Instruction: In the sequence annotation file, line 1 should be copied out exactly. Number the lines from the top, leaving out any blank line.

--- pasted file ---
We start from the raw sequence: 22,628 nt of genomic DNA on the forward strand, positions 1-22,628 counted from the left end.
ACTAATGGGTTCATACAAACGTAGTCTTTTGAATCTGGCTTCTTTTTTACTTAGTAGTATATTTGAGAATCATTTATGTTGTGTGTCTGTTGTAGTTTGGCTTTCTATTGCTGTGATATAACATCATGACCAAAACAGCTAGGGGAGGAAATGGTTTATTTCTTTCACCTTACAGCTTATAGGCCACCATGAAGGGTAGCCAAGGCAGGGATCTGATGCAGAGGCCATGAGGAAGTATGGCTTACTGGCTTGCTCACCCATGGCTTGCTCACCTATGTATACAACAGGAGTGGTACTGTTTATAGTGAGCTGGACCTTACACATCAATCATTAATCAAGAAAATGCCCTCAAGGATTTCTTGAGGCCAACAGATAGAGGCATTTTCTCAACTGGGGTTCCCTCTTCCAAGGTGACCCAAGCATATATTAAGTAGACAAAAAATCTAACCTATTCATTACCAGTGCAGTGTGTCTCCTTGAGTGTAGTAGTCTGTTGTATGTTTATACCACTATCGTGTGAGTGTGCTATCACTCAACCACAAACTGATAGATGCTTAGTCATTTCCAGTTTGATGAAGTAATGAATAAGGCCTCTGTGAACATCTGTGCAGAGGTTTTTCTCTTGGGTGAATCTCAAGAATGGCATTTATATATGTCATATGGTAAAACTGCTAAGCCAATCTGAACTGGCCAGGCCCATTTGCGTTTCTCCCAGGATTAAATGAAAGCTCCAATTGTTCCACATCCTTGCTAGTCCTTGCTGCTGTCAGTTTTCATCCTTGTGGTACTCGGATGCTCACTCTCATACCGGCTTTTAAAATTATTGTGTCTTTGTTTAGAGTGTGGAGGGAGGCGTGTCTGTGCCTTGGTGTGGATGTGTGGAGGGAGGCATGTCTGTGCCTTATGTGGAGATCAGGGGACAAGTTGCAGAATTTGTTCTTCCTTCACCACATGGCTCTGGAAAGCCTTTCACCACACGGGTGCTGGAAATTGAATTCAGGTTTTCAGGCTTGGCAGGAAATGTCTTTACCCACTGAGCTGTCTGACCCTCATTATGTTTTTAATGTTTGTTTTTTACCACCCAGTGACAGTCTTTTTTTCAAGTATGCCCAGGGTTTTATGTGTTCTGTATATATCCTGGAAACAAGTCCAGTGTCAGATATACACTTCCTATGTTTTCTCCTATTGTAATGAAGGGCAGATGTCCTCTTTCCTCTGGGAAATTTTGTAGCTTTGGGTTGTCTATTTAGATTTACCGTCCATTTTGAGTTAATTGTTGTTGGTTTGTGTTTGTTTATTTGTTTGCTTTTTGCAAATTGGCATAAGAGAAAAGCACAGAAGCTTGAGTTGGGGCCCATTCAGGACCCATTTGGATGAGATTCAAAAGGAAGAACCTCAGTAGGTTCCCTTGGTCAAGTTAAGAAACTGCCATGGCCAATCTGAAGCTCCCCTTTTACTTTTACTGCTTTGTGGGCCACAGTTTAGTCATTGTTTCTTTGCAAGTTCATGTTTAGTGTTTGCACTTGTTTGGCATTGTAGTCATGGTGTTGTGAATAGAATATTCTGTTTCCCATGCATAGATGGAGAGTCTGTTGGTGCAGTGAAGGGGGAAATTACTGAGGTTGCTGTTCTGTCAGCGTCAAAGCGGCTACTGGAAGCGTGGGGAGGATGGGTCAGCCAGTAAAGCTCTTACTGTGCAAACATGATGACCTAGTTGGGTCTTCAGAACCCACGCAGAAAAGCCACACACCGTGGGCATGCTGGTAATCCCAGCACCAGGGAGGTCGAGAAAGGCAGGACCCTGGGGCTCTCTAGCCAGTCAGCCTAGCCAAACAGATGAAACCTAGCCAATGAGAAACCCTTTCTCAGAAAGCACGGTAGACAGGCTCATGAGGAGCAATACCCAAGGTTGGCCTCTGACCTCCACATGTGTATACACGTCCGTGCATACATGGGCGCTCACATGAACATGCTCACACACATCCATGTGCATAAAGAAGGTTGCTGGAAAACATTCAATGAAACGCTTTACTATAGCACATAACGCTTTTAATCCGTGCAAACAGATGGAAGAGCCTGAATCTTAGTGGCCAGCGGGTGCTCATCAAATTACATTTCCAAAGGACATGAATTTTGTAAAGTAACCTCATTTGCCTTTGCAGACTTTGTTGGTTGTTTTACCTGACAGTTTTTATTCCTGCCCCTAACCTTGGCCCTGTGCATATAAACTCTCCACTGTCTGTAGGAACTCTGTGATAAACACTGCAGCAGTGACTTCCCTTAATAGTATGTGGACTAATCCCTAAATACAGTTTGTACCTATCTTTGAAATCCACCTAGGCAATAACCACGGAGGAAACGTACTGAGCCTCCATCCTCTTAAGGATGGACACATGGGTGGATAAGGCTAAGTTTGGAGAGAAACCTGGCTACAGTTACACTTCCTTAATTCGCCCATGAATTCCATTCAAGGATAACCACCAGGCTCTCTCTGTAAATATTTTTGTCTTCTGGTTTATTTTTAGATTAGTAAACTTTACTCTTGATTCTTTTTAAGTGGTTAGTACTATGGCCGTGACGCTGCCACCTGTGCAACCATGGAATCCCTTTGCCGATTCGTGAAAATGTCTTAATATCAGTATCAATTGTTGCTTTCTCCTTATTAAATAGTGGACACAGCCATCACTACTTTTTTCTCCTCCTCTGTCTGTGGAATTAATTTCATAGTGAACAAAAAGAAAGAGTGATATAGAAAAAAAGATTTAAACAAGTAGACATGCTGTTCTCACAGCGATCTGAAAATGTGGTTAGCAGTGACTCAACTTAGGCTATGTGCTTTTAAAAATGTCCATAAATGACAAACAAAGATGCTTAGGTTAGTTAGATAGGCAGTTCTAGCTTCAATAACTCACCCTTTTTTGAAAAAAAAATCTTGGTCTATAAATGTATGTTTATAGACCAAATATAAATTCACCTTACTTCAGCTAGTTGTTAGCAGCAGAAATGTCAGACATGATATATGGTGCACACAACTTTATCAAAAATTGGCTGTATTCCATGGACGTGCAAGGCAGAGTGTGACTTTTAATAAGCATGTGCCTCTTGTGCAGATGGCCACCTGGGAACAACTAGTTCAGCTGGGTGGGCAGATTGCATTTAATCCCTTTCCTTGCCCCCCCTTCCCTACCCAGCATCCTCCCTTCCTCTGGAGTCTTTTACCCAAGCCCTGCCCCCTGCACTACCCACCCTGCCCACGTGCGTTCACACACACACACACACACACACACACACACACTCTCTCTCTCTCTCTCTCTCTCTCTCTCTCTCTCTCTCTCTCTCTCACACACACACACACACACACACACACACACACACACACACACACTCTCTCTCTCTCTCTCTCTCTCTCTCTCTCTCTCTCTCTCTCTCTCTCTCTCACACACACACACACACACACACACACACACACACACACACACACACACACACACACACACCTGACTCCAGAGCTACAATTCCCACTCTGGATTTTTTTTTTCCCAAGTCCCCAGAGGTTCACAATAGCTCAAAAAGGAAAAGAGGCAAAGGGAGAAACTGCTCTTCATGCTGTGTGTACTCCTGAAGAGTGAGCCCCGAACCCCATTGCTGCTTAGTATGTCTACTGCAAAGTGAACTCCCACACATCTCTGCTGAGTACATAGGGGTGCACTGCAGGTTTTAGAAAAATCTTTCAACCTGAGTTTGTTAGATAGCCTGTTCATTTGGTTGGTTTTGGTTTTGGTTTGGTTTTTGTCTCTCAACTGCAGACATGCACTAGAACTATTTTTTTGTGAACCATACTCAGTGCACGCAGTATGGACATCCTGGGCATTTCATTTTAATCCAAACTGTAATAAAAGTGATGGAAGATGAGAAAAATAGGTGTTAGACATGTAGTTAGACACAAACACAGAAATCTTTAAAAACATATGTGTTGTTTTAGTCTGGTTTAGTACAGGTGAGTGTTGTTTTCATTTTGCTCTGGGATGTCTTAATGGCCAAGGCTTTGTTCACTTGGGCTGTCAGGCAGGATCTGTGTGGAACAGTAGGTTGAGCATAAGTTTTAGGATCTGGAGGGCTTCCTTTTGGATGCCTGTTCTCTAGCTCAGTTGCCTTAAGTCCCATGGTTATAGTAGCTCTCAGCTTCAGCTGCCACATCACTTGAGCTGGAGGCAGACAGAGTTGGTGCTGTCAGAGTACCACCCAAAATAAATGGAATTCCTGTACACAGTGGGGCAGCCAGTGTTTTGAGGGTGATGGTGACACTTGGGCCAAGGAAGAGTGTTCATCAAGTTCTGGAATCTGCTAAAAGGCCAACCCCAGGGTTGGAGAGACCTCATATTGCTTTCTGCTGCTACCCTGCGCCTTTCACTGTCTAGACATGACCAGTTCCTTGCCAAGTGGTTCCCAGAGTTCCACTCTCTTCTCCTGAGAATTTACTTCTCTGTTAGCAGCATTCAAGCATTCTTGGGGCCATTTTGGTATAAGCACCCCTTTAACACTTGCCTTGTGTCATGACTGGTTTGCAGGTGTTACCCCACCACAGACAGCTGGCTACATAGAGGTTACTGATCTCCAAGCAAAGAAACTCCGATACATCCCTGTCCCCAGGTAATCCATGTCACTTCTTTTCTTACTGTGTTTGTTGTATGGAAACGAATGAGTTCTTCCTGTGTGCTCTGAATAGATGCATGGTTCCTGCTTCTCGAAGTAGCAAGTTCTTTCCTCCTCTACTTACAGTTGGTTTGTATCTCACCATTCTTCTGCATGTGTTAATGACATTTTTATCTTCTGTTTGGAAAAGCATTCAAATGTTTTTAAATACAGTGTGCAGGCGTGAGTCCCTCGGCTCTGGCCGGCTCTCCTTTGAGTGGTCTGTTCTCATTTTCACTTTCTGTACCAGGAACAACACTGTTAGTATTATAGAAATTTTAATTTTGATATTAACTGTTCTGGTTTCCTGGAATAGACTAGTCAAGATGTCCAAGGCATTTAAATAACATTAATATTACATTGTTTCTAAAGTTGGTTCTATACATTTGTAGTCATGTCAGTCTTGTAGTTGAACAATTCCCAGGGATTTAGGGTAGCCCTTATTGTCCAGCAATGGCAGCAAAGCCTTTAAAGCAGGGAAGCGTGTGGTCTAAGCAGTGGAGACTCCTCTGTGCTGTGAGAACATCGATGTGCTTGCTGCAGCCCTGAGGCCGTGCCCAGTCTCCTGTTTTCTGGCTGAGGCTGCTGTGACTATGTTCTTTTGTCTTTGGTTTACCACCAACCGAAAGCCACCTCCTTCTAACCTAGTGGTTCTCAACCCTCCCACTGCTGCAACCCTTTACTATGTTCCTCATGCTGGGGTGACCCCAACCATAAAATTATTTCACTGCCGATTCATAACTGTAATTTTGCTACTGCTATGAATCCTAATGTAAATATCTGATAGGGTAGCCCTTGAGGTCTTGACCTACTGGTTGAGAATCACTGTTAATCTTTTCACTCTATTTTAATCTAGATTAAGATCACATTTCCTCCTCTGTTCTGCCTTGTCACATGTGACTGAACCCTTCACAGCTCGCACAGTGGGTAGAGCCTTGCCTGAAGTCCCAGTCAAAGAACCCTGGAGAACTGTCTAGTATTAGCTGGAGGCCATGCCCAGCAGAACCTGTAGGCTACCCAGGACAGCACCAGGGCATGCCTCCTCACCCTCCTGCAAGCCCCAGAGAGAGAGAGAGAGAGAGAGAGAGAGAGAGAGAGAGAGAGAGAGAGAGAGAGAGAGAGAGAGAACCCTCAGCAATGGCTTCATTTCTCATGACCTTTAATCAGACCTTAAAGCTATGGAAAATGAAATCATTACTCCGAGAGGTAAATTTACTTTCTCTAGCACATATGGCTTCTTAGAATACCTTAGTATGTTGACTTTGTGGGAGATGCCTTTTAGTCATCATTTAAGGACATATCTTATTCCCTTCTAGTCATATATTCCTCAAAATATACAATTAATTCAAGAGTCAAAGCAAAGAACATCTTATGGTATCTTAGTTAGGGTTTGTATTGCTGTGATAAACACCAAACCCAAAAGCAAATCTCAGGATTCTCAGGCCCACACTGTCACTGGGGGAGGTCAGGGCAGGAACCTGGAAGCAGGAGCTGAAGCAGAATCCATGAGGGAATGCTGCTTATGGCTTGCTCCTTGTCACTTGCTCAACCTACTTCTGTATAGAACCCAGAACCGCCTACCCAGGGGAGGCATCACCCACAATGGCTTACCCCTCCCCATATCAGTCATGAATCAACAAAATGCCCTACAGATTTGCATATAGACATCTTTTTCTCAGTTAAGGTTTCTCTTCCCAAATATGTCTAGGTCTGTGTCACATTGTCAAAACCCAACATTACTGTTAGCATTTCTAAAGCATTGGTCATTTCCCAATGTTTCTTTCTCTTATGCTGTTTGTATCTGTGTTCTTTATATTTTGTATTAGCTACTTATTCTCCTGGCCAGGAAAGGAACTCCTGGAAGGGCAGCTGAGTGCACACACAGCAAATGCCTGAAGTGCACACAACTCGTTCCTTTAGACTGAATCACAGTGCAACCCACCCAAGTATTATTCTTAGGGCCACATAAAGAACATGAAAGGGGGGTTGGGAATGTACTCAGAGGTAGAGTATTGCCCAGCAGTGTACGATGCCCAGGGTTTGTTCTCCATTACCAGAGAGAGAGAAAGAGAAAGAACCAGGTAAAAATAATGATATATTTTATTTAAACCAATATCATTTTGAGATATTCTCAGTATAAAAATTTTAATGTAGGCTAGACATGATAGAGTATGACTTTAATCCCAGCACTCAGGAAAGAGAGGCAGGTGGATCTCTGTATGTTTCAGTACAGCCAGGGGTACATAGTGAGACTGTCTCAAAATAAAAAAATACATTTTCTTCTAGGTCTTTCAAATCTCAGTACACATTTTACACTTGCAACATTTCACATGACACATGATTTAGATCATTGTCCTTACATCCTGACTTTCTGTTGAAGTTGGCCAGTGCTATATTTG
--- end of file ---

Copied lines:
We start from the raw sequence: 22,628 nt of genomic DNA on the forward strand, positions 1-22,628 counted from the left end.